Clear Thinking About Brain Injuries

By Alan H. Feiler

Teaching Professor Linda Gorman teaches students about the implications of brain damage.

Teaching Professor Linda Gorman makes no apologies for being a fast talker. As her students know, the director of undergraduate studies in the Department of Psychological and Brain Sciences at Johns Hopkins just can’t help herself.

“I use PowerPoint in my classes; it forces me to go slower,” she says. “It’s just I get excited, and when I get excited that makes me talk even faster. I love teaching—it’s so much fun.”

In particular, Gorman gets excited discussing her upper-level undergraduate course Brain Injury and Recovery of Function, which she conceived and has taught since 2002. The course is designed to keep students on the cutting edge of the field, and thus relies heavily on the most current primary sources: medical, scientific, and psychiatric journals and papers.

“This is a field that is totally freeing because you don’t know everything, you can’t possibly know everything, but you have to be able to think and question,” Gorman says. “A lot of what we think we know about the nervous system is going to change. That’s why I can’t keep a textbook for more than two years. You have to be able to modify and not be tied to one theory.”

Early in the semester, the 15 students in the class took turns discussing their backgrounds and scientific interests (most are seniors majoring in neuroscience), before Gorman launched into a lecture on the history of the field. Throughout the fall, the course covers such topics as the cellular and molecular mechanisms of brain injury, immune and inflammatory responses, and the recovery of function.

“We talk generally because it doesn’t matter how the brain gets injured,” she says. “The brain has only so many different things it does with an injury, so we talk about those things.”

Gorman complements her lectures by having students break into small groups to learn how to research and reference medical literature and materials—on such injuries as cranial traumas, strokes, spinal cord damage, degenerative and neurological diseases, and tumors. “They get to read the experts in their fields, so that’s a good starting place,” she says. “They extrapolate and defend what they’re saying and learn to be concise and articulate. That’s what scientific writing is.”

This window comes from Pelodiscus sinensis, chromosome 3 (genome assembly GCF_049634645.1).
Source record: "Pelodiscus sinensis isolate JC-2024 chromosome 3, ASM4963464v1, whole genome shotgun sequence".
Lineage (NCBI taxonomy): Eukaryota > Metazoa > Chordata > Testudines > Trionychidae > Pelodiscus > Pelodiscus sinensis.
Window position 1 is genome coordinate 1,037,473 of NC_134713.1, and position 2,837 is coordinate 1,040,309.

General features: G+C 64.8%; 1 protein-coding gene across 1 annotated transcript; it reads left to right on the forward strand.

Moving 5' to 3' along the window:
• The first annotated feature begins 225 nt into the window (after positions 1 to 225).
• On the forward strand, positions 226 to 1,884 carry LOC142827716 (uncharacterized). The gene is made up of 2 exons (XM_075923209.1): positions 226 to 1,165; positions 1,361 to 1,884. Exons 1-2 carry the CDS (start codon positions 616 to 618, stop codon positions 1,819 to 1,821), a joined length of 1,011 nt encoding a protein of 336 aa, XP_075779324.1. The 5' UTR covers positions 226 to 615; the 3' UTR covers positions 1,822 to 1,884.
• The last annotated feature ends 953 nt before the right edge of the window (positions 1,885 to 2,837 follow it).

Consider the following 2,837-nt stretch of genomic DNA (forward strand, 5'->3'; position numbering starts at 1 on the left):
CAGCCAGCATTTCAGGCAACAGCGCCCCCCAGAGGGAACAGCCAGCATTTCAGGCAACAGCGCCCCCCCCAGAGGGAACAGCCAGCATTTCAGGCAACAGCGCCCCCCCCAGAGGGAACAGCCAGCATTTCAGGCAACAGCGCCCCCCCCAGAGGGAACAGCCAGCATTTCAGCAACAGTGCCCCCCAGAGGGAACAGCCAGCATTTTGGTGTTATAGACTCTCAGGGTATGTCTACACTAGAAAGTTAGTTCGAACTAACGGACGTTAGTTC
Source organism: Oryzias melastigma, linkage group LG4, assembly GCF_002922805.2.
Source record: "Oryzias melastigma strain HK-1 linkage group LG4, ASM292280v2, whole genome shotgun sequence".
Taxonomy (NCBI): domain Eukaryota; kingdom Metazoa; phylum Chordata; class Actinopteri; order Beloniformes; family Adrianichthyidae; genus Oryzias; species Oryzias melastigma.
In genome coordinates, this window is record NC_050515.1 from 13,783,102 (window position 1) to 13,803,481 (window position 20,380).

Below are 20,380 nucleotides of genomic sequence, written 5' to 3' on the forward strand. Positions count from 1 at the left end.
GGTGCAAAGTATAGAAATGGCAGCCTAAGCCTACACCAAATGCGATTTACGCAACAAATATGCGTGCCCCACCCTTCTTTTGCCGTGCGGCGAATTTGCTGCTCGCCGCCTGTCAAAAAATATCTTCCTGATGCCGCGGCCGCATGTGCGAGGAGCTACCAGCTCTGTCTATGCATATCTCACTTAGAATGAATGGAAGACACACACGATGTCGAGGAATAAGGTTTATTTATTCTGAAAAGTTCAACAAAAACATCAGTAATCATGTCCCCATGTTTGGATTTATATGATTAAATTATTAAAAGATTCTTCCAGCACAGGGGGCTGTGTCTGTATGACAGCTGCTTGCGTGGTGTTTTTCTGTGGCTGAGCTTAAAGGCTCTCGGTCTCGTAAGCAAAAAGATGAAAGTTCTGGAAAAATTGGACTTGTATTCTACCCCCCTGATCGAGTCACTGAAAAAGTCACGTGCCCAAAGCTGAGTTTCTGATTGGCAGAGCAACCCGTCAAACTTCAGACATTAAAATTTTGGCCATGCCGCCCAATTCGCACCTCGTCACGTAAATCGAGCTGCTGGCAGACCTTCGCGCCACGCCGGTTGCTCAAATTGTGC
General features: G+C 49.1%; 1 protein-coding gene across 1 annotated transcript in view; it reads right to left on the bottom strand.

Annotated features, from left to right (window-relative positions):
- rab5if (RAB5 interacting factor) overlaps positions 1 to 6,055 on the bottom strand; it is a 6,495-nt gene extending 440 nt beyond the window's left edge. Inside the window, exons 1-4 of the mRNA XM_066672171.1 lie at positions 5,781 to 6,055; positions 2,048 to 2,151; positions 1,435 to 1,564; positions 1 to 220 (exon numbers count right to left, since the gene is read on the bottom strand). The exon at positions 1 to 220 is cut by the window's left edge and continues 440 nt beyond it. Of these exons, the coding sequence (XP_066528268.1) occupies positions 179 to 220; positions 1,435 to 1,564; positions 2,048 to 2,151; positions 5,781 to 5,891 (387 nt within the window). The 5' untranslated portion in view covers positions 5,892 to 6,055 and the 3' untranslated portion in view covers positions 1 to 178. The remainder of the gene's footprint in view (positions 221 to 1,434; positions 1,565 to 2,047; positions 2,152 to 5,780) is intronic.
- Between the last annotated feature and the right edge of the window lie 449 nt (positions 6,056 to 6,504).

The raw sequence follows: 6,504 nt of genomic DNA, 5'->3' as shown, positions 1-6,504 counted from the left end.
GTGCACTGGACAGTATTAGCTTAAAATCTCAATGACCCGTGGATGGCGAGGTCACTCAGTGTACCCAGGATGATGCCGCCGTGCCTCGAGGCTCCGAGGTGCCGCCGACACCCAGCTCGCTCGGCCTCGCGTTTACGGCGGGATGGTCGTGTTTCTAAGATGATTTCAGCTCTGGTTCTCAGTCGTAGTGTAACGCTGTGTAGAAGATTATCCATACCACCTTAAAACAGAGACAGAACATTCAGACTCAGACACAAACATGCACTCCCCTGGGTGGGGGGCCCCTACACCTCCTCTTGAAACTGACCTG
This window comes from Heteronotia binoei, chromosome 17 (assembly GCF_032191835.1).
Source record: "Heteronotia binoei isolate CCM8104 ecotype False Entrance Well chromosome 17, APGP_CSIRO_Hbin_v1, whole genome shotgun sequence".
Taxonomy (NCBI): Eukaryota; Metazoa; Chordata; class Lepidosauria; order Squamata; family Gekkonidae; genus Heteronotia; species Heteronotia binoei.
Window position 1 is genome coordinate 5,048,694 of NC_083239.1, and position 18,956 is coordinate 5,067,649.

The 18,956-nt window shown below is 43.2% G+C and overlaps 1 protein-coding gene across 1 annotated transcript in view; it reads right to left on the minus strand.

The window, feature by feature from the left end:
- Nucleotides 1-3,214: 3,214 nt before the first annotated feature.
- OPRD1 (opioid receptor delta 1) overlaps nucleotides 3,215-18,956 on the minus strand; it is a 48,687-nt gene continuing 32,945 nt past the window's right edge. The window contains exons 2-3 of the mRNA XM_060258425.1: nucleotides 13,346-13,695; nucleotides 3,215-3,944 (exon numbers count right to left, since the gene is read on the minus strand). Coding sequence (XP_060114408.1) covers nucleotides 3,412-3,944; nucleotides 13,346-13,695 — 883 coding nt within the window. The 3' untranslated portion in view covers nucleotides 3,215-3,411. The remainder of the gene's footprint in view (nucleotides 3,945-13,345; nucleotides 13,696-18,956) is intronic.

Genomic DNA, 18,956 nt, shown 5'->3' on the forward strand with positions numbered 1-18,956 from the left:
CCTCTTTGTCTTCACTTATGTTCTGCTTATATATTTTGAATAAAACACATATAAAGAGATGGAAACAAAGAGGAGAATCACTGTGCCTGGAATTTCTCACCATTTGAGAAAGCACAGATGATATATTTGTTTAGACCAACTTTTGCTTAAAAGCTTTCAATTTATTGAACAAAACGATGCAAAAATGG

They also write six “scientific reflections” and three summary papers, plus deliver 20-minute oral presentations throughout the semester.

“I wanted them to do presentations where they were reading the primary journal article and becoming the resident expert,” says Gorman. “It’s one thing to read it yourself and write papers, but they have to actually present it and talk to other students in a way they can understand. That’s a skill for whatever field they go into.”

The overall goal, says Gorman, is to get the physicians and scientists of tomorrow to think critically and be able to express their ideas. “I’m teaching them how to take information in the literature and come up with their own ideas, and articulate it in written and oral formats,” she says.

“I could talk forever and get them excited,” Gorman says. “But unless you take this information and think about it from your own perspective and relate it to somebody else, you’ll never get it. This kind of class forces them to use the information and think of how to help put together the story. Hopefully, they now have a way of thinking and questioning, to have ways to find the answers.”